Smart Mobs?

Smart Mobs, is how Howard Rheingold calls the present and future users of hi-tech world. Whereas I totally agree with his theory that, “real impact of mobile communications will come not from the technology itself, but from how people use it”, for me, the question is not so much of how people use the technology as it is about how much autonomy are they seeking and in control of while using it.

In other words, its not really crucial to know how to use a technology (which can directly come with the user-friendly manuals), but to know how to know of the various ways technology can be used and not used, and to exercise an informed decision.

Technology itself comes with the how-tos. The how-tos are intended to limit the uses and suppress the alternative options of misuses. And this is where the danger lies. The technological medium makes the platform so “user-friendly” to navigate and utilize that the “users” technically never go beyond the child-like exploratory stage. In the second level of interaction of course, it is the one-way horizontal communication with the users at the receiving end. Call them couch potatoes or just smart mobs.

Using a technology is actually the dumbest thing. Not the smartest. It definitely puts an end to the process of questioning the deliberate limitations of technology, the political economy of technology (who owns it, why do we pay for it), and whose ends does the technology serve.

A content gang of technology-happy crowd is for sure a mob. But to assume they are smart has an agenda. The users in the technology world are akin to the have-nots of the class-based society. A smart mob theory assumes that a Consumer is indeed a King (like Walmart would like us to believe). This theory would suppose that its not shopping experience which has the impact, what is important is how a consumer shops at our stores to dress up smart.

But then of course we know the pitfalls of a consumerist economy and its so-called smart mobs who use it by merely contributing to the monopolists’ wealth. The consumer as a king would never allow the Waltons to rule over them, as much as the smart mobs would never allow the five telecom cos to control their devices. And we know, these are mere wishful thinkings presently.

On top of these economic divides, talk about the implications of mere “use” and there comes flying raised eyebrows and political trials. Smart mobs will need more to apply their own minds to challenge technological slavery and liberate it from the monopolists than to revel in the abilities to use the devices in various different ways within the existing framework.

I believe examples are instruments of the weak to supplement the voids in arguments. But for the humor of it, let’s assume we can at any point sitting at the coffee shop, move our digital cameras in a way that it can show us what deals are being made on our behalf between the ruling politicians and ruling businessmen in their corporate boardrooms (through wi-fi digital image transfers?) And we can accomplish such amazing things with their knowledge that we master such technology. And at the site of the coffee shop, with so many people discussing the barbaric and corrupt officials we have trusted so far in business and politics (although they go synonymous these days), we then decide basing on what we discover (and not via on CNN or Fox cameramen recording boorish default press conferences) that we must question the authorities and can provide supportive evidences.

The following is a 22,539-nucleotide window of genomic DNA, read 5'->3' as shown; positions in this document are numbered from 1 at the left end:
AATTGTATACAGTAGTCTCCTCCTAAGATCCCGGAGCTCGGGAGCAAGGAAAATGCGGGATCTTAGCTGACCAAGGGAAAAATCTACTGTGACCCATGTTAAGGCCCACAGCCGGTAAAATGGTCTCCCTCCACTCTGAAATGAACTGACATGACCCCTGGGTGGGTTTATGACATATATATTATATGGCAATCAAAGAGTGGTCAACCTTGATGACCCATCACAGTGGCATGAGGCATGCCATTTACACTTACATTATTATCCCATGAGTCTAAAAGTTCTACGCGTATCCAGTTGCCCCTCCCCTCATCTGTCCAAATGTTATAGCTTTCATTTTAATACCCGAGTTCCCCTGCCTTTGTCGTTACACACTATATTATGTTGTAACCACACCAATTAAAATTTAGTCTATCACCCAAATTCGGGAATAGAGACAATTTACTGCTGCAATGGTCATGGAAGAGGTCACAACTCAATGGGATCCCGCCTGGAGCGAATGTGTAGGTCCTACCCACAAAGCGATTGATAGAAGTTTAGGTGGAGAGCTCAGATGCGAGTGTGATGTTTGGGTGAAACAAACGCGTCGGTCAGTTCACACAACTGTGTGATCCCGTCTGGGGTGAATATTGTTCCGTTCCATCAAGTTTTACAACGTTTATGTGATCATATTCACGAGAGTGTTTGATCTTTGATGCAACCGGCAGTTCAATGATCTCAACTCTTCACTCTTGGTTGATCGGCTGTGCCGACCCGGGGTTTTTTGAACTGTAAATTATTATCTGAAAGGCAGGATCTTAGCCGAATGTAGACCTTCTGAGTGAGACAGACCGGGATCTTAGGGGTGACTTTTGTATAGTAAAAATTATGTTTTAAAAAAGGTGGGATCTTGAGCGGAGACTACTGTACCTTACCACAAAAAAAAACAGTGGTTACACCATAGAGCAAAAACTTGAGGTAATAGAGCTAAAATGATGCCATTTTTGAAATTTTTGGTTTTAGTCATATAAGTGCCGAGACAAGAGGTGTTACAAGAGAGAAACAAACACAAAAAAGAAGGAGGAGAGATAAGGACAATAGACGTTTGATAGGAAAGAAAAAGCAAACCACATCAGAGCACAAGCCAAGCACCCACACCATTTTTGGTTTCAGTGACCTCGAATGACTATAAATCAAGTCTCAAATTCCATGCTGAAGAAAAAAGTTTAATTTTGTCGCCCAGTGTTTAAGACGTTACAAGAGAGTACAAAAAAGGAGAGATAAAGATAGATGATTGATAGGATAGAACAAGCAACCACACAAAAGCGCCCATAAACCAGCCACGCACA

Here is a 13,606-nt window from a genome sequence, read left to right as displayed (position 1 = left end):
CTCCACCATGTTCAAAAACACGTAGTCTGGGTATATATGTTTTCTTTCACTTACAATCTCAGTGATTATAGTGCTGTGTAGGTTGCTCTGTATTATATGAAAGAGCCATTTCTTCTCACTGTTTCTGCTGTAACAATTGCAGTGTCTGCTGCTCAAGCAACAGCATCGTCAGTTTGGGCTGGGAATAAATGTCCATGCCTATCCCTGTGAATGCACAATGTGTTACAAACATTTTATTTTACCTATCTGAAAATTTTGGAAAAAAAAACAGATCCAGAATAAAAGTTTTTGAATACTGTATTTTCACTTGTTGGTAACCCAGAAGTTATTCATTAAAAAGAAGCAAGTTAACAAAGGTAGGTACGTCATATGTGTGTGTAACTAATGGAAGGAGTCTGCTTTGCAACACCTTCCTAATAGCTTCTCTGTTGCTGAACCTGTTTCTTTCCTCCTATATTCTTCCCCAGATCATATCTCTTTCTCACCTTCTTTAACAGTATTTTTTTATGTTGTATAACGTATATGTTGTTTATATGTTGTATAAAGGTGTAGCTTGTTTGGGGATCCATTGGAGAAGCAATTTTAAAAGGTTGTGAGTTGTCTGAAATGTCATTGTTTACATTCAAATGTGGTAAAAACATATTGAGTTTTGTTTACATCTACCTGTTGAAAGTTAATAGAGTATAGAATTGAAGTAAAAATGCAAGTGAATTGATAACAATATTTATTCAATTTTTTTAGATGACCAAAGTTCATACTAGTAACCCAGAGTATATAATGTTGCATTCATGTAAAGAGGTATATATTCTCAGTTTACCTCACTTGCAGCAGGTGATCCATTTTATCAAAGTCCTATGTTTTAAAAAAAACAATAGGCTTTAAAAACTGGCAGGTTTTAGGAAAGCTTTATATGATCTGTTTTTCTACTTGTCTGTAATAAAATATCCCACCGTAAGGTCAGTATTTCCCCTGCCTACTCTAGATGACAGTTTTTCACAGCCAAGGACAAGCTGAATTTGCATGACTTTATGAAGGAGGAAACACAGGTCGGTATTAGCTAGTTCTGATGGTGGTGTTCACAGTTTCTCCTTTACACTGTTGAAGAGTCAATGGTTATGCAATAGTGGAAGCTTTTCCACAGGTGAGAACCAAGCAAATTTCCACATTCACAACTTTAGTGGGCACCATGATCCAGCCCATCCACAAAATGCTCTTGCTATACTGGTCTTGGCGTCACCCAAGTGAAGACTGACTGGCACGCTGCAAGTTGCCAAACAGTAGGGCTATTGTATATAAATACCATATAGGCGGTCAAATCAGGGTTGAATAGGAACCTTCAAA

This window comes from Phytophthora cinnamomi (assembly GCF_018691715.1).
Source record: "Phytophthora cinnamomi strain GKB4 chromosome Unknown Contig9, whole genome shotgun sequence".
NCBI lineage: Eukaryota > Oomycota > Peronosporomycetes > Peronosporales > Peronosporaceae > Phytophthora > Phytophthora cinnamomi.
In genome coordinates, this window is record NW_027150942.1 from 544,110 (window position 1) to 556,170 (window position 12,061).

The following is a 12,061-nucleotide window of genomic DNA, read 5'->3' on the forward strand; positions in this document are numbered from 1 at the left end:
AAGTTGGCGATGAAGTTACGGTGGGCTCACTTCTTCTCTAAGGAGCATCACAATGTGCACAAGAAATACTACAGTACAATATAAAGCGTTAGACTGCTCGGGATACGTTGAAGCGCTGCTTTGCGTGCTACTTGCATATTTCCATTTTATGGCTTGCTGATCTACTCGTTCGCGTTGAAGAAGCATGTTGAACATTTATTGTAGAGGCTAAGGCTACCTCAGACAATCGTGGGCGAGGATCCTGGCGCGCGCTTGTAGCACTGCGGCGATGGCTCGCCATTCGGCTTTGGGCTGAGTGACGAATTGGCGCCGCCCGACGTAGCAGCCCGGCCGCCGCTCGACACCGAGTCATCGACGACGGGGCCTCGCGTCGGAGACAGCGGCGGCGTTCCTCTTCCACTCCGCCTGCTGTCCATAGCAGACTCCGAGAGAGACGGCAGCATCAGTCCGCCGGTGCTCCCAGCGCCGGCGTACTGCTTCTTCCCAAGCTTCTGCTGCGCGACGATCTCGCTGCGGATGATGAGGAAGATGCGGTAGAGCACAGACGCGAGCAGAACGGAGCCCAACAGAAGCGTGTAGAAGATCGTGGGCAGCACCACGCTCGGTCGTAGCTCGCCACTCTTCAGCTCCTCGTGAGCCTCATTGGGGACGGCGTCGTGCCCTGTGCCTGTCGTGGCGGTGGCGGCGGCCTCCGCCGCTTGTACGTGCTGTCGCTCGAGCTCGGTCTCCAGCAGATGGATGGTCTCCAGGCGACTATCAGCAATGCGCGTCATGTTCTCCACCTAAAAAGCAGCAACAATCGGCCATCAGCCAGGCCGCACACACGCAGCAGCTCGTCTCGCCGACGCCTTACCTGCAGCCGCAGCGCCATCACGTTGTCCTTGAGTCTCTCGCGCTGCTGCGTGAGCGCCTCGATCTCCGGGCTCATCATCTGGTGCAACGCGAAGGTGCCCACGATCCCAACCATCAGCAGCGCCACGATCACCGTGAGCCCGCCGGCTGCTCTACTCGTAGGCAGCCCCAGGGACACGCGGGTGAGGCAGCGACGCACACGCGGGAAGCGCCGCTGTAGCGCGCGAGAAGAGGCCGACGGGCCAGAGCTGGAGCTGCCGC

Now that is smart. But the point is its not some covert Watergate or Tehelka operation. The government must know that the citizenry has the right to use the technology to witness any deals being discussed even at the penthouse of Hefner (that’s an interesting deviation too, to watch the bunnies apart from the frustrated powered men) at any moment. It need not result in hero-worshipping (like Watergate) or interrogating (like Tehelka) people who do this tech takes. Because the mob, the mass, gets involved entirely, to use the technology to their advantage, not to be awed by its superlatives and reserve it for some goddamn award winning front page stories, we know that are catering to one interest or the other (logically anyway, since they are done without involving the people, they are not mass acts anyway).

Remember Gandhi did not make the deals at the round table conferences; he struck them at the salt marches. The use of the technology has to go alongside the use of the masses. And the use of technology must be FULLY harnessed (come on, I know we could have seen that Monica-Bill flicks live). Then it’s smart mob using the technology smart way, so that the mob needs no longer be ruled by a tiny group of profiteers, war-mongers and hypocrites.


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